In a study published in JAMA Neurology, dementia was associated with mortality in the majority of people with Down syndrome who are ≥36 years of age, with APOE ε4 carriers and those with multiple comorbid conditions displaying the highest risk for dementia and mortality.

Patient data were obtained from a prospective longitudinal study of cognition and health status of people in the United Kingdom with Down syndrome. A total of 211 people with Down syndrome age ≥36 years who had a mean length of 28.66 months of follow-up (range, 1-65 months) and a recorded dementia status were enrolled.

The main data collected during the study included dementia status, age, sex, APOE genotype, level of intellectual disability, health variables, and living situation. The investigators evaluated the association between Alzheimer’s disease and crude mortality as well as time to death and time to dementia diagnosis.

Of the 27 participants who died during follow-up, approximately 70% (n=19) had a clinical diagnosis of dementia. The crude mortality rates were 5 times higher for those with Down syndrome with dementia vs without dementia (1191.85 deaths/10,000 person-years [95% CI, 1168.49-1215.21] vs 232.22 deaths/10,000 person-years [95% CI, 227.67-236.77], respectively). In addition, those with dementia who were carriers of APOE ε4 had a 7-fold increased mortality risk compared with people with dementia who were not carriers of the genotype (hazard ratio [HR] 6.91; 95% CI, 1.756-27.195; P =.006).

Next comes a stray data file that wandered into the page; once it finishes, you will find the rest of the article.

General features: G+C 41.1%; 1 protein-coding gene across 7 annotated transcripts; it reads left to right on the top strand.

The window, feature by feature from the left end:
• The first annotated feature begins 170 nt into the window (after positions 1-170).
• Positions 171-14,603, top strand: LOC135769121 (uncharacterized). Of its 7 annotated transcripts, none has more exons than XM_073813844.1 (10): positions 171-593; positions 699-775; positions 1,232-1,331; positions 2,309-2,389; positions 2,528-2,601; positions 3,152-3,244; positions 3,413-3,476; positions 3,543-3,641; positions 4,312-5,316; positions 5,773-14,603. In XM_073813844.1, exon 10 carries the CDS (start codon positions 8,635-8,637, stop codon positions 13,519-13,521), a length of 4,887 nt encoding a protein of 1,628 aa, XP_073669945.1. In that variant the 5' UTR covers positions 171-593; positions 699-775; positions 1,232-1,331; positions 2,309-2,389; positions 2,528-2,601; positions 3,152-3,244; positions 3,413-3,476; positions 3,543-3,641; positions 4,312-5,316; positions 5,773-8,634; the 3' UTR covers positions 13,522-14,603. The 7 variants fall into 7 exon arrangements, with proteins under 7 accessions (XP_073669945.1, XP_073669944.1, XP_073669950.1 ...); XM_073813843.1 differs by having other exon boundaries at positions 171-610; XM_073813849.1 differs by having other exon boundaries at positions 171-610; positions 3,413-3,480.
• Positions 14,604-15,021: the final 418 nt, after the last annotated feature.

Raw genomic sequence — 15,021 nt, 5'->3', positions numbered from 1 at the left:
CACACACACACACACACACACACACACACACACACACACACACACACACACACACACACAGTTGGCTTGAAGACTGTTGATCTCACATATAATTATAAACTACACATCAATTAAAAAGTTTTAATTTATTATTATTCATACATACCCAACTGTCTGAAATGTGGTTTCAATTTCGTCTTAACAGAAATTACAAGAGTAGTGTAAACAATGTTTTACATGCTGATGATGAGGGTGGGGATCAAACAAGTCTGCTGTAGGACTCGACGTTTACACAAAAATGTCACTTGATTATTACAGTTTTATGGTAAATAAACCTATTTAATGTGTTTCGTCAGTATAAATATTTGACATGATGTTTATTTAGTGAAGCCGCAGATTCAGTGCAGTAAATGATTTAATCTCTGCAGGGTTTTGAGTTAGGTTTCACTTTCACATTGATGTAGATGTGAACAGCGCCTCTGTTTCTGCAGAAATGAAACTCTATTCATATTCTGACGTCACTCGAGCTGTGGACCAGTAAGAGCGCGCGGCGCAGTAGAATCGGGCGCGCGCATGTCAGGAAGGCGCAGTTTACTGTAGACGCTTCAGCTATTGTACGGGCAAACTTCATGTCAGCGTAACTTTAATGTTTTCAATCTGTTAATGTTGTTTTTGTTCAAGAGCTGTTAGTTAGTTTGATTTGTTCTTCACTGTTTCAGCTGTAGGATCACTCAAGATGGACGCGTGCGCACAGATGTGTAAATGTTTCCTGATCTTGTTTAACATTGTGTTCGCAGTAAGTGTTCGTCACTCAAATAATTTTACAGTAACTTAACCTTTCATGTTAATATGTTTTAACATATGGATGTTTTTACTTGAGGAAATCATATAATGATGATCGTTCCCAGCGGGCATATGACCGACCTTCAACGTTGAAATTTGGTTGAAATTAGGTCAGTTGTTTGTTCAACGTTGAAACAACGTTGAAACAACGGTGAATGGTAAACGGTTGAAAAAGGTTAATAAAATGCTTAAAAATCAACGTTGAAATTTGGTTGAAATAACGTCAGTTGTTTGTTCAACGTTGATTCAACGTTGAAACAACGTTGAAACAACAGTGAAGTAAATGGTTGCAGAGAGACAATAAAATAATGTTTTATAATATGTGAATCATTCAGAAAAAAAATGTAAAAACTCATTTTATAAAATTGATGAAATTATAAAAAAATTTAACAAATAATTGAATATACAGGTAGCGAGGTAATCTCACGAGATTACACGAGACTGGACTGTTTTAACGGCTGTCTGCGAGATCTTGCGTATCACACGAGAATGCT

An onset of epilepsy after 36 years of age was associated with an increased risk for mortality in patients without dementia (HR 9.66; 95% CI, 1.59-58.56; P =.01). Factors associated with an earlier dementia diagnosis in people with Down syndrome included carrying the APOE ε4 genotype (HR 4.92; 95% CI, 2.53-9.56; P <.001), early onset epilepsy (HR 3.61; 95% CI, 1.12-11.60; P =.03), having multiple health conditions (HR 1.96; 95% CI, 1.09-3.52; P =.03), and living with family (HR 2.14; 95% CI, 1.08-4.20; P =.03).

Limitations of the study include the small number of participants in the final cohort as well as the use of informant report for health data collection.

The investigators concluded by emphasizing their hope that their “findings can improve clinical care by identifying factors associated with increased risk for dementia and mortality risk in this population, suggesting the potentially beneficial effects of existing medication options and helping clinicians provide prognostic information for their patients with Down syndrome.”

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Reference

Hithersay R, Startin CM, Hamburg S, et al. Association of dementia with mortality among adults with Down syndrome older than 35 years [published online November 19, 2018]. JAMA Neurol. doi: 10.1001/jamaneurol.2018.3616